Tate Modern | ★★★☆☆
Performing for the Camera asks – and generally answers – a series of questions about the role of photography in the artistic process. Does it capture or create? (The latter). Is the result different from the performance? (Yes). Does being observed, as in particle physics, somehow alter the performance itself? (Yes).
These questions are illustrated with hundreds – perhaps even thousands – of photographs taken by dozens of artists, some fascinating, some tending towards the esoteric. None of the concepts explored are especially novel but they're interesting nonetheless. Aaron Siskind’s leaping bathers, seemingly suspended in a vacuum, and Charles Ray’s improbably-balanced self portraits, show how a picture can capture reality but show something else, often an uncanny stillness where there should be movement. In another series, artist Stuart Brisley daubs himself in paint and relies on photographer Leslie Haslam to direct his movements against a canvas, underlining the collaborative nature of photography.
The structure of the exhibition becomes muddier as we edge closer to the present day, presenting interesting but largely disparate works: Tomoko Sawada’s series of passport photos, each wearing a different disguise, exploring the gap between mutable appearance and fixed identity; Hans Eijkelboom’s playful “family” portraits taken with his neighbours after their husbands have gone to work, subverting one of the great cliches of the photographic medium; Martin Barr’s pictures taken against green-screen that falsely suggest a life filled with adventure, showing the gulf between expectation and reality and hinting at the mass manipulation of photographs that would soon follow.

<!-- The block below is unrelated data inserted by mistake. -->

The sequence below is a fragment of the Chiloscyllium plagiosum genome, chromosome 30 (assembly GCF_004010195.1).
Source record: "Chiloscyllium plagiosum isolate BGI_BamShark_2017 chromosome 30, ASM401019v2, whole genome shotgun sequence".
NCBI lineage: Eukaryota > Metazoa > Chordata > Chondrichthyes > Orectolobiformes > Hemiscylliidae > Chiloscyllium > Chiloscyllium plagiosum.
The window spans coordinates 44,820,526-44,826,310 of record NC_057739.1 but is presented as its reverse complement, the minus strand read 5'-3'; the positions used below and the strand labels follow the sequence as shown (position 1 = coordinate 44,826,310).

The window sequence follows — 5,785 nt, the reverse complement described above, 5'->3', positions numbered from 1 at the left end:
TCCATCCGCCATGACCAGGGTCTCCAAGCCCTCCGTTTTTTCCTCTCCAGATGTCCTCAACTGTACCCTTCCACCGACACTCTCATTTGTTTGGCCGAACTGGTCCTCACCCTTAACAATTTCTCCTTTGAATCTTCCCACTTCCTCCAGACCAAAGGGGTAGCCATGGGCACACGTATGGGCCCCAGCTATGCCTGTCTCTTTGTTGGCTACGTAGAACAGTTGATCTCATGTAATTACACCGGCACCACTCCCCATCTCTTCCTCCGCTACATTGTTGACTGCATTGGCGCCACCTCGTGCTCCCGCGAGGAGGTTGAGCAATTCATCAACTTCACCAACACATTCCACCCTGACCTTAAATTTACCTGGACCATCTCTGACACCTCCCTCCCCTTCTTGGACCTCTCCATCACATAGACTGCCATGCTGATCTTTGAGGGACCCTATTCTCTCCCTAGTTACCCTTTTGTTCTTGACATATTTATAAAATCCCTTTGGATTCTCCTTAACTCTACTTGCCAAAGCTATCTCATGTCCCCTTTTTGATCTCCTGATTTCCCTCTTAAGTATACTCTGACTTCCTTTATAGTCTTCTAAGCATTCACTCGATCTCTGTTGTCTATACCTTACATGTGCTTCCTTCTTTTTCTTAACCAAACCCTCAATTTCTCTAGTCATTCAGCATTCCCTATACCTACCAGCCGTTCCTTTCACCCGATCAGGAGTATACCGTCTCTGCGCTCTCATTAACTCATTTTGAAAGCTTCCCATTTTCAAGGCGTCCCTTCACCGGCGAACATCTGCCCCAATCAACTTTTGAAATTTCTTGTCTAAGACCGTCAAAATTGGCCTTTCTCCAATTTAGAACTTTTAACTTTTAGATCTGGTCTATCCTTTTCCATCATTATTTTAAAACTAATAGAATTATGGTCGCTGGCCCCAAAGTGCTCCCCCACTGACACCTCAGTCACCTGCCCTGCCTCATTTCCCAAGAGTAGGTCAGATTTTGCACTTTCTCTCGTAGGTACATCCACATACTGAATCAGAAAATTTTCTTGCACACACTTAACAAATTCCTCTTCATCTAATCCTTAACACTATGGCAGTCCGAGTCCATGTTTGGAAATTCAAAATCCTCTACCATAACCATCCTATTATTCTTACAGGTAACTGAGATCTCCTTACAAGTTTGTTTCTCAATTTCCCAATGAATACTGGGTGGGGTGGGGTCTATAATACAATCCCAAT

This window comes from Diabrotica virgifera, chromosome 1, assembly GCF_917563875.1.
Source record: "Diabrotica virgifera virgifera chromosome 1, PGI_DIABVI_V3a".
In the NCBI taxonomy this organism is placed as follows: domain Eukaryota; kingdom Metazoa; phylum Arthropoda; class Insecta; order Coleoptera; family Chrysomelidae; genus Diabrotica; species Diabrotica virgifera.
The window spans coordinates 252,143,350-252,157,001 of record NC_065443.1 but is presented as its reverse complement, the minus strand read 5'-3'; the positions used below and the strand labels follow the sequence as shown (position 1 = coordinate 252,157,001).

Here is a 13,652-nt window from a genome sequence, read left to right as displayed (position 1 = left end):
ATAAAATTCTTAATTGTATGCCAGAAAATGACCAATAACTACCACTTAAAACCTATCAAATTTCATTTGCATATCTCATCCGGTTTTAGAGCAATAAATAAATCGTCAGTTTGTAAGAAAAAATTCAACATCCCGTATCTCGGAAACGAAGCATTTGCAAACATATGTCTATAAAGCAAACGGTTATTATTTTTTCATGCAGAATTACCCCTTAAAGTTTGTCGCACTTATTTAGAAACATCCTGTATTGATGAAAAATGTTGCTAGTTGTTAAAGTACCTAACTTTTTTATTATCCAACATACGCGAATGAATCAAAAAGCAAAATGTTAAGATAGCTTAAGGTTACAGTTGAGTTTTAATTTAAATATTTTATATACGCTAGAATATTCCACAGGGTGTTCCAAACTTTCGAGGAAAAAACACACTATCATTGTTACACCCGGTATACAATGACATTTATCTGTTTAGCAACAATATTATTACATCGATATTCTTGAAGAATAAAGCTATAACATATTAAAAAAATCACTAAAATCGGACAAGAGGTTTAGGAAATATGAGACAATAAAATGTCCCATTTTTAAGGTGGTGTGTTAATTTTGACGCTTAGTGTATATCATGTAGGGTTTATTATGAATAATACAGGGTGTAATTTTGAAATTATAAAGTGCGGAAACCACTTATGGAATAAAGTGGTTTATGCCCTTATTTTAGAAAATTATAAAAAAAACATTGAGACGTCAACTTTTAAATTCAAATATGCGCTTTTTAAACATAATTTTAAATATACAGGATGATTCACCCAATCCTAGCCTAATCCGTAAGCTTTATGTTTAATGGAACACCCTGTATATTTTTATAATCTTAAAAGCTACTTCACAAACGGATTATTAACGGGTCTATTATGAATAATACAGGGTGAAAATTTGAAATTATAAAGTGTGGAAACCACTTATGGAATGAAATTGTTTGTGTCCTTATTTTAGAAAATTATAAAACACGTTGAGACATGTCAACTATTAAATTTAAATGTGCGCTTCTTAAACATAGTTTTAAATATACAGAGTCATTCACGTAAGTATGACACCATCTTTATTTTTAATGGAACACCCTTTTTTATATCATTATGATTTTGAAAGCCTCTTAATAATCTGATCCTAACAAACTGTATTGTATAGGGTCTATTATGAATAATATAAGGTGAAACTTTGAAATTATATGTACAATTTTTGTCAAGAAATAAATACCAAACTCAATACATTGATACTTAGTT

There are few large-scale works on display – the famous tryptic of Ai Weiwei dropping a Han Dynasty urn being a notable exception – with curators preferring to fill the walls with smaller, predominantly black and white images, often stacking them from floor to ceiling. At one point a small girl ran in front of me and pressed her nose against a picture at her eye level, dozens more rising above her. “That would make a lovely photograph,” I thought.
There’s a cursory nod to the 21st century, such as the fictional Instagram account of a young girl who moves to Hollywood, but it feels like a token gesture; perhaps we need hindsight to make artistic sense of photography in an age when billions of pictures chart every aspect of our daily lives. Or maybe, in an era in which people post the contents of their bowels onto Tumblr, there is simply little sense to be made.
Performing for the Camera is relatively subdued compared to recent Tate Modern blockbusters. It’s a meditative, often academic collection that works as a history lesson but fails to say much about the here and now.